Seven loves to hold and carry things (hay, straw, paper, leafy greens...). Often when I look over she has hay sticking out both sides of her mouth, or just casually draped like a cigar. She got very excited about some large scrumpled sheets of brown packing paper a few minutes ago and circled the living room and me twice, dragging the paper behind her. Zephyr (bunny) is determined to get to know Michette (cat) and cranes her head to nose-bump her as she passes by.

(Seven's contribution as she passed by with paper in tow: =\=8764\iouyt...0`435.'[;m*-k)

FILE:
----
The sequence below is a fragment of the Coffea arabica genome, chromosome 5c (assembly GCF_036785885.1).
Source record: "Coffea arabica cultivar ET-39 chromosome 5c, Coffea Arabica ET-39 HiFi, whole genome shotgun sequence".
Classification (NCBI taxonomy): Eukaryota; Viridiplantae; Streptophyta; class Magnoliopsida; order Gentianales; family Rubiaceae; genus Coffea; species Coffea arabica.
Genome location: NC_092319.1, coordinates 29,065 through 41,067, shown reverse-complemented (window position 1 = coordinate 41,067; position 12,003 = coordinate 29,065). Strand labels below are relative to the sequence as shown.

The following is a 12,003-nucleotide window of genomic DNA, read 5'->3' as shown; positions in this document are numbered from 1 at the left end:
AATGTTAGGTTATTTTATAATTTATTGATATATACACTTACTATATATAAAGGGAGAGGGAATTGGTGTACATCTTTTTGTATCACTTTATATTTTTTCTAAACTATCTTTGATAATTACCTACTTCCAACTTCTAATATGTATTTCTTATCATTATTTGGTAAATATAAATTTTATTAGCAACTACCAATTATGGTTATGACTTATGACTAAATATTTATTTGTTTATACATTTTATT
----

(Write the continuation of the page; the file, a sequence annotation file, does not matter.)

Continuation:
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delicious

This evening we wrote down our fears on little slips of paper, and possible solutions on the reverse, then took turns reading and responding before giving them over to smoke and ash in our fire. Tonight in rabbitland, Seven is going through my purse and snacking on bits of crumbs from this morning's toast. Zephyr alternates between cuddling up for nose rubs and adventuring onto the couch.

My right hand is all seized and sore from scooping hundreds of cookies yesterday. Only three more days of working as a baker making sugary cookies and then I'll be selling delicious wholesome, toothsome, locally milled and lovingly cultured breads and pastries much closer to home!